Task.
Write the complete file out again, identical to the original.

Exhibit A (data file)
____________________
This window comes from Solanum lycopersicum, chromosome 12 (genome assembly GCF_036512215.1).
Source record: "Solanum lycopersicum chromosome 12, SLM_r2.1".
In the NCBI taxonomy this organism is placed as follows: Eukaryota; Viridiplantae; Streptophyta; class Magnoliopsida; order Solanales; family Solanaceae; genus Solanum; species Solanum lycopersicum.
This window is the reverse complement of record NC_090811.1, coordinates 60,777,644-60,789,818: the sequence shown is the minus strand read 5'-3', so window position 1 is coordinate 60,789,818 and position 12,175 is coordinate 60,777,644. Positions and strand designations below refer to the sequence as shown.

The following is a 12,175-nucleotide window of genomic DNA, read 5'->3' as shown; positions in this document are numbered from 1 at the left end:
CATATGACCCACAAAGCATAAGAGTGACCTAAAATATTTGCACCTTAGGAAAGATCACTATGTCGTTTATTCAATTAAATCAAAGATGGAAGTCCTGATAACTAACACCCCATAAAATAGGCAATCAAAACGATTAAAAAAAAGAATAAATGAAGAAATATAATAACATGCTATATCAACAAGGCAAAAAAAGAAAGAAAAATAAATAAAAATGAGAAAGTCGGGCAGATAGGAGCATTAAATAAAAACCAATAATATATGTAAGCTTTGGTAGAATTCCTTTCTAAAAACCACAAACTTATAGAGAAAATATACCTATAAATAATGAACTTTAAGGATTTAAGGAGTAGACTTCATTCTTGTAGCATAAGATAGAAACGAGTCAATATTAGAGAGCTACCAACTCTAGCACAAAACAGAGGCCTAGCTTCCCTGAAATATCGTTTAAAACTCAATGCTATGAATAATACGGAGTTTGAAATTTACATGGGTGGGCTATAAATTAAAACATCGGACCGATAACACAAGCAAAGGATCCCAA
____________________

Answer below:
This window comes from Solanum lycopersicum, chromosome 12 (genome assembly GCF_036512215.1).
Source record: "Solanum lycopersicum chromosome 12, SLM_r2.1".
In the NCBI taxonomy this organism is placed as follows: Eukaryota; Viridiplantae; Streptophyta; class Magnoliopsida; order Solanales; family Solanaceae; genus Solanum; species Solanum lycopersicum.
This window is the reverse complement of record NC_090811.1, coordinates 60,777,644-60,789,818: the sequence shown is the minus strand read 5'-3', so window position 1 is coordinate 60,789,818 and position 12,175 is coordinate 60,777,644. Positions and strand designations below refer to the sequence as shown.

The following is a 12,175-nucleotide window of genomic DNA, read 5'->3' as shown; positions in this document are numbered from 1 at the left end:
CATATGACCCACAAAGCATAAGAGTGACCTAAAATATTTGCACCTTAGGAAAGATCACTATGTCGTTTATTCAATTAAATCAAAGATGGAAGTCCTGATAACTAACACCCCATAAAATAGGCAATCAAAACGATTAAAAAAAAGAATAAATGAAGAAATATAATAACATGCTATATCAACAAGGCAAAAAAAGAAAGAAAAATAAATAAAAATGAGAAAGTCGGGCAGATAGGAGCATTAAATAAAAACCAATAATATATGTAAGCTTTGGTAGAATTCCTTTCTAAAAACCACAAACTTATAGAGAAAATATACCTATAAATAATGAACTTTAAGGATTTAAGGAGTAGACTTCATTCTTGTAGCATAAGATAGAAACGAGTCAATATTAGAGAGCTACCAACTCTAGCACAAAACAGAGGCCTAGCTTCCCTGAAATATCGTTTAAAACTCAATGCTATGAATAATACGGAGTTTGAAATTTACATGGGTGGGCTATAAATTAAAACATCGGACCGATAACACAAGCAAAGGATCCCAA